What Makes Fish Heads so Damn Delicious?

From Iberian prawns to South Asian curries, they are the crowning glory of the seafood world.

Whole Vermillion Snapper | Cúrate
Whole Vermillion Snapper | Cúrate

We’ve all seen travel shows where the host (maybe reluctantly at first) sucks the juice out of a fish head and, eyes widening, is always pleasantly surprised with the result. Though it can be a discarded part of seafood preparation, this crowning glory is rightly considered a delicacy around the world.

Be it the herb-boiled crawfish from New Orleans, the tender prawns of Portugal, the rich South Asian curries like Keralan meen thala or Malaysian and Singaporean curries, fish heads are full of flavor and should always make it to the plate.

For Asehville-based Katie Button, co-founder of tapas bar Cúrate, she honed her craft in the kitchens of leading Spanish chefs such as José Ándres and Ferran Adrià and that’s where she fell in love with Spanish culture and cuisine. This included making use of the whole fish.

“A prerequisite for flavor in rice dishes like arroz caldoso or a paella is finding use of the heads,” Button says. “Searing them to get that wonderful brown color then simmering them with water to pull out all the flavor.”

Arroz Negro | Cúrate

In chef Josh Nilard’s cookbook, The Whole Fish, he teaches you not only how to cut, clean, and choose a fish—but also sings the praises of fish heads. In the book, he says that one of the reasons why they’re a culinary delight is that juices in the head of seafood cook along with the meat, leading to a perfectly reducedsauce. Button explains the result: “Fish head is full of an oceanic, briny umami flavor and incredibly sweet all at the same time.”

The same can be said about Bengali, Maharashtrian, and Goan preparations where fish heads are cooked in gravy. Chef Gresham Fernandes, culinary director at Mumbai-based Impresario Hospitality, has childhood memories replete with eating fish head curry and rice.

“While growing up, whenever my grandfather brought home a big fish, we would break it down into big chunks,” he says. “My mom would sit for hours cleaning out each part carefully, it would be put into a bubbling East Indian-style gravy.”

La Bodega by Cúrate
Spanish Turbot | La Bodega by Cúrate
Spanish Turbot | La Bodega by Cúrate

In Indian cuisine, organ-based cooking is often left for the disadvantaged communities, while the main meat goes to the rich. “But now, that’s not the case anymore,” Fernandes says. “Today, fish head is a delicacy, with even restaurants like Noma serving fish head tacos and cod head.”

Part of the appeal of using fish heads is the idea of promoting less food waste. This philosophy can be applied to Asian fish-head curries where fish such as sea bass, carp, red snapper, and sea bream are used whole. In Bengali-style of cooking, this practice comes into play to champion zero wastage cooking, as they cook vegetables from seed to peel, too.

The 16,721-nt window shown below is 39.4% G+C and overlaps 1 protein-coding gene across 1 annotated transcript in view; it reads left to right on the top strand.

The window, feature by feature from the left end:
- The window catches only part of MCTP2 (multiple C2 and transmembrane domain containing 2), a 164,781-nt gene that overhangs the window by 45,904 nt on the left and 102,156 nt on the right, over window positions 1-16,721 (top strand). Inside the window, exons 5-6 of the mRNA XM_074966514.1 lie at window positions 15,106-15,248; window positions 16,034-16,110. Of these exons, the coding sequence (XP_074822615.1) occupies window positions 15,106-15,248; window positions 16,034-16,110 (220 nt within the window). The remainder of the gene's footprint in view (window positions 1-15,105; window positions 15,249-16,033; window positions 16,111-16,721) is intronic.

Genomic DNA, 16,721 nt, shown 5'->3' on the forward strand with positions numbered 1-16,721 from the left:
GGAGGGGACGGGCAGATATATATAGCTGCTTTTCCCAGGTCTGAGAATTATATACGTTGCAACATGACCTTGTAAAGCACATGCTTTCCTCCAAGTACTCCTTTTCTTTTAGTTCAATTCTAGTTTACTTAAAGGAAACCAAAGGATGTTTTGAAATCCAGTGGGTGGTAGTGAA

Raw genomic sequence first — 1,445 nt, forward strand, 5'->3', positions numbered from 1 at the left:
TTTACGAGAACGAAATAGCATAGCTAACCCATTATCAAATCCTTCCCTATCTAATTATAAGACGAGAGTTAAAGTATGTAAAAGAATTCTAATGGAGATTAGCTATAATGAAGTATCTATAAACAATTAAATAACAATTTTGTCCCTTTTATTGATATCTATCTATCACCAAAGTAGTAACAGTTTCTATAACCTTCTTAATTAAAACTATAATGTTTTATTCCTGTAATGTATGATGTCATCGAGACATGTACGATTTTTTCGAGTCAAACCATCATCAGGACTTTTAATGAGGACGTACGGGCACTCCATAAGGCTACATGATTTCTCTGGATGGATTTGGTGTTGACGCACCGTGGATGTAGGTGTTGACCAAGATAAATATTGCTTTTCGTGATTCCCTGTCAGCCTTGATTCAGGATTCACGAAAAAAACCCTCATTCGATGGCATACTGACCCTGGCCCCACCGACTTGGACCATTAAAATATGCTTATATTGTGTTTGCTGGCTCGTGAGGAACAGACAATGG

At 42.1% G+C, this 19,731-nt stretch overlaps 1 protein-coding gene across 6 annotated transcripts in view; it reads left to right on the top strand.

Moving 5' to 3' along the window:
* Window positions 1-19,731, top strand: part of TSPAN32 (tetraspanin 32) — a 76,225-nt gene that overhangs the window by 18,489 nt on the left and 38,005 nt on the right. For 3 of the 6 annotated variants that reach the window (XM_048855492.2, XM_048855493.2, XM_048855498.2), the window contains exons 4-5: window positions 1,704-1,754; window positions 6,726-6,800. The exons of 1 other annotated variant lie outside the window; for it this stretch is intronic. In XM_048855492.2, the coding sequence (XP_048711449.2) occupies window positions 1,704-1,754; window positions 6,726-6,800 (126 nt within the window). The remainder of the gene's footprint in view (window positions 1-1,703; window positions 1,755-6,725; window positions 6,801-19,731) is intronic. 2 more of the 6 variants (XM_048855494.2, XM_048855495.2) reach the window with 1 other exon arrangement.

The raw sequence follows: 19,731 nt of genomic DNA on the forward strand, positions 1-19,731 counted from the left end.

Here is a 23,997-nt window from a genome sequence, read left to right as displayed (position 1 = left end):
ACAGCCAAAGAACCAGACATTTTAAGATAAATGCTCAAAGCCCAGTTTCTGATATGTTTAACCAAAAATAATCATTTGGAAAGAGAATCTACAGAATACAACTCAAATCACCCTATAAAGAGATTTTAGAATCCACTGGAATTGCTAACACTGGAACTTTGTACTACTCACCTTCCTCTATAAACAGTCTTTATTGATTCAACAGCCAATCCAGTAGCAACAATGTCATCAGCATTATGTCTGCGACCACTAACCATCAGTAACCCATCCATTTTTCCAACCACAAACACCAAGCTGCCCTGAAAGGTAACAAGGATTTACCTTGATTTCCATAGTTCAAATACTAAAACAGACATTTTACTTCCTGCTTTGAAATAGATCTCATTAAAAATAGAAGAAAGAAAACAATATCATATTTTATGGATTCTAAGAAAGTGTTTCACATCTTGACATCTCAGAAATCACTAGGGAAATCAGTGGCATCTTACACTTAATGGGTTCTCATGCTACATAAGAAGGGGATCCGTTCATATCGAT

But, of course, it also comes down to flavor. Button says that the fleshy part of the fish, the tail of a prawn, or leg of the crab is mild and sweet, but can be boring in comparison to the flavors found in the heads. Fish heads have more concentrated fat than the rest of the meat and it’s mainly the fat that improves flavor and helps tenderize the meat during cooking.

La Bodega by Cúrate
La Bodega by Cúrate

“While many cultures like to make curries with fish heads, you can start by adding it to flavor soups, stews, and stocks,” says New York-based dietician Amy Shapiro, founder of Real Nutrition NYC. “Just make sure the fish is sourced responsibly.” This method is also used to make ukha, a Russian soup which has stock made out of fish head, then flavored with bay leaves and peppercorn.

Nutritionally, Shapiro gives seafood heads a thumbs up, thanks to their rich omega-3 content, healthy fats, vitamin A, high-quality protein, iron, iodine, calcium, and vitamin D. “These nutrients are cardio-protective, anti-inflammatory, and good for brain and skeletal function,” she says. “They also help build strong bones, immune systems, and muscles.”

All the health benefits aside, there is something primal and downright indulgent about getting the most out of a fish head. Chef Matt Brown, who runs Spanish tapas restaurant La Bodega, says it comes down to that feeling. “What better way to tell you I want to taste this prawn so badly that I am willing to suck out its brains?” he says. “Eating fish head is a version of eating that is driven by appetite and pure pleasure.”

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Sonal Ved is a Thrillist contributor and the author of Tiffin: 500 Authentic Recipes Celebrating India’s Regional Cuisine and Whose Samosa Is It Anyway? Her work has appeared in leading publications such as The Guardian, Saveur and Food52 among others.